Now that I’ve shared some of the products and methods that worked out well in my tank over the course of 2015 so far, here are some products that didn’t impress me, and didn’t last long in my equipment closet.

  1. Mardel’s Parashield

41tpW0mKnTLThis medication from Mardel is marketed as a reef safe remedy for common marine parasites. I purchased some after reading about the product online. It seemed promising, as Para Shield uses essential oils to target external parasites and improve slime coat. Since protective mucous coating is normally recorded when fish fight off a parasite, this seemed like a good approach. Since essential oils either dilute in seawater, or harm invertebrates, Mardel combined them with an enzyme that is positively charged. Since fish are negatively charged, the medication is literally supposed to stick to fish, ignoring any sensitive invertebrates and doing its job before being diluted. I didn’t use the medication in a reef tank (and wouldn’t recommend it) but found that it did absolutely nothing to combat a common ich infection. I would suggest aquarists grab a proven remedy, (copper, formalin, hyposalinity) when combating an external parasite, and leave ParaSheild on the store shelf.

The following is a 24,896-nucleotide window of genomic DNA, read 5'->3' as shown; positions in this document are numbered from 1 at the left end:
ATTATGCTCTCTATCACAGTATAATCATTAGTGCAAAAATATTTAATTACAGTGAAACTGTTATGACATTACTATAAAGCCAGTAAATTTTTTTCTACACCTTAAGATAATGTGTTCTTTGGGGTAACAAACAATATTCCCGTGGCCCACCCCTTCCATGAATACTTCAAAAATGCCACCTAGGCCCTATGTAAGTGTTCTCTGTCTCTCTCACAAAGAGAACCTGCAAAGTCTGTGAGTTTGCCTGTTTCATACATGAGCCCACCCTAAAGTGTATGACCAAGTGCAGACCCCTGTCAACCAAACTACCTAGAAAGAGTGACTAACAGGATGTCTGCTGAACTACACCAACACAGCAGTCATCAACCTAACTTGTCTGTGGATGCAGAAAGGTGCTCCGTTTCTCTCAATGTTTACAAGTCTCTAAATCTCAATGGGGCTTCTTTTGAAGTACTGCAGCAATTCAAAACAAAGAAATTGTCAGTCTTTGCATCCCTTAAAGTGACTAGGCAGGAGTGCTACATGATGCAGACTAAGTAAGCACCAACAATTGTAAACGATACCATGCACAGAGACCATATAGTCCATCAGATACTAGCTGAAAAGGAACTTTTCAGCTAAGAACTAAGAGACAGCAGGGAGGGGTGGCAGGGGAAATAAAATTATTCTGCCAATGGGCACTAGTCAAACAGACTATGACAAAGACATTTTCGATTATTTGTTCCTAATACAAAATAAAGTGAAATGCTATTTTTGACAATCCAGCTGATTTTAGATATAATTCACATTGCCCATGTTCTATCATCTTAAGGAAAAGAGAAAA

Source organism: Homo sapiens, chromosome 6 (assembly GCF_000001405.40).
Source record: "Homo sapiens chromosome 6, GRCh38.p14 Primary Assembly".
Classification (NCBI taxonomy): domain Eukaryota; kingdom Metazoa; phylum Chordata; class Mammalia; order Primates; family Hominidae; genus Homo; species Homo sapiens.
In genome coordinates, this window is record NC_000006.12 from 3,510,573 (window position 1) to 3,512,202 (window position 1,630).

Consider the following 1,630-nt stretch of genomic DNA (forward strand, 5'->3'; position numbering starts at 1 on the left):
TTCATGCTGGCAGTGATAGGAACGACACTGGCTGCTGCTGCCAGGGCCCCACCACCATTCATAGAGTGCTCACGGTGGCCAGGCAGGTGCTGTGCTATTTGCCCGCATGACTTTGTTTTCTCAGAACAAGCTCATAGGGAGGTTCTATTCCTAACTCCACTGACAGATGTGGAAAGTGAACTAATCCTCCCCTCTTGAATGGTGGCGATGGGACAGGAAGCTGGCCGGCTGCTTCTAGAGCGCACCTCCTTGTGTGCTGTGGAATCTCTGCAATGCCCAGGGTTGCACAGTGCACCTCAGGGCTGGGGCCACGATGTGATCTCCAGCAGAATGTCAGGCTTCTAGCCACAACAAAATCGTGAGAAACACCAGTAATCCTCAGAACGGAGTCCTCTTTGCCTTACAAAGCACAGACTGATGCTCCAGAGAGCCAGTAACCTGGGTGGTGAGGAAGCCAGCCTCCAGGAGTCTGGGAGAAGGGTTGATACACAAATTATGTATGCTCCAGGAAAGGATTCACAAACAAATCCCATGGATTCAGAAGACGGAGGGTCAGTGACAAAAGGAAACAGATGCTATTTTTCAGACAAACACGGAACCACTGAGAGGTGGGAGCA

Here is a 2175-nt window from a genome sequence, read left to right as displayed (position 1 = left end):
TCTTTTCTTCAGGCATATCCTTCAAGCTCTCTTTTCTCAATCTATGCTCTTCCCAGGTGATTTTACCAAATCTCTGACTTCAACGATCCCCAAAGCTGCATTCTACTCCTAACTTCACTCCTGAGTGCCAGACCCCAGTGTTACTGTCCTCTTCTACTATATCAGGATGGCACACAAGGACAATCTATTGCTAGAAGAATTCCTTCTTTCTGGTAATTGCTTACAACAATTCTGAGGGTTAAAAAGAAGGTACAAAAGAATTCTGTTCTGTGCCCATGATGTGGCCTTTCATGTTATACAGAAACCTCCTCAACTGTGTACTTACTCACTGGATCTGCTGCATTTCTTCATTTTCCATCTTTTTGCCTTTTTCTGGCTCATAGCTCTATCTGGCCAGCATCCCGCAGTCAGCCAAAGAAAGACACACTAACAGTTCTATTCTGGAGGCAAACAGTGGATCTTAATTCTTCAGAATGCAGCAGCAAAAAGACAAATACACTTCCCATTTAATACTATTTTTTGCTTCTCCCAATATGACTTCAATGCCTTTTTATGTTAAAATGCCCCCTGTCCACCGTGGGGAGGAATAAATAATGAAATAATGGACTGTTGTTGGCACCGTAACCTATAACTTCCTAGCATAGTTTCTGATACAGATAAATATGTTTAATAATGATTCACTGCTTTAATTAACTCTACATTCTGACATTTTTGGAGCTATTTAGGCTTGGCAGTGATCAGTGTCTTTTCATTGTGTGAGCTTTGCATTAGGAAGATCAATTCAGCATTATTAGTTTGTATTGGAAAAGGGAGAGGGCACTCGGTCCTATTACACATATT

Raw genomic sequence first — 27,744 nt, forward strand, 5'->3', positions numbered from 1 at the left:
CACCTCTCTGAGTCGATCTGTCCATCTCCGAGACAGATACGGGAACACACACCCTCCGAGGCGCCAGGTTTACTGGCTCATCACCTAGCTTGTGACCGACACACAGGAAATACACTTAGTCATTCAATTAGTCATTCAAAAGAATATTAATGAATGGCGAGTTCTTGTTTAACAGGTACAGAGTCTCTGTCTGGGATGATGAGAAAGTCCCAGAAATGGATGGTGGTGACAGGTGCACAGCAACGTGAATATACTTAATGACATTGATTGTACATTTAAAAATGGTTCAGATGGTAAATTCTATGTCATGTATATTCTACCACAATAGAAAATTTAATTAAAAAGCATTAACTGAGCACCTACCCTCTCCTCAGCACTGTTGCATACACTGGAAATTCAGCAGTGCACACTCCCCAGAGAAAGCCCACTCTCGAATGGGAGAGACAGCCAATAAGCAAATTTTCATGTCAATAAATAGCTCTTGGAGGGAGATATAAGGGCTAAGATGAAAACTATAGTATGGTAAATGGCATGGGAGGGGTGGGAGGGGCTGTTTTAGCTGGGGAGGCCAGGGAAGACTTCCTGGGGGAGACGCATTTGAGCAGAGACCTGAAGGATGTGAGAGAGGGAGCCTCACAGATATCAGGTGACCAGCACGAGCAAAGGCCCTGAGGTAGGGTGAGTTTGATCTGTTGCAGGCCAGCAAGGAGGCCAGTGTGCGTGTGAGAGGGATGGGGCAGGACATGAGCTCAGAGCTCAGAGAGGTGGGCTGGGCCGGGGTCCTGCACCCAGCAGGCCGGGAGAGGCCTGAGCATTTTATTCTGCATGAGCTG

1. Nualgai

nualgi-aquarium-logoThere isn’t much that Nualgi doesn’t promise to correct. I used the product when it first debuted and found it entirely ineffective, but decided to give it another shot, hoping for improvement. Same results as last time. Nualgai claims to pack your aquarium water with beneficial diatoms, which eat up the food source of nuisance algae and improve water quality. It also claims to increase coral coloration and growth. I used it on a nano-reef and suspended dosing other additives to see the effects. Nothing happened, other than increased algae growth and diminished water quality. Nualgi claims their product works wonders in commercial water purification, and perhaps it does, but in my experience it does very little to help reef aquariums. It’s also pricey for an additive, and regular, consistent maintenance of your tank will offer far more benefits.

  1. NYOS reef cement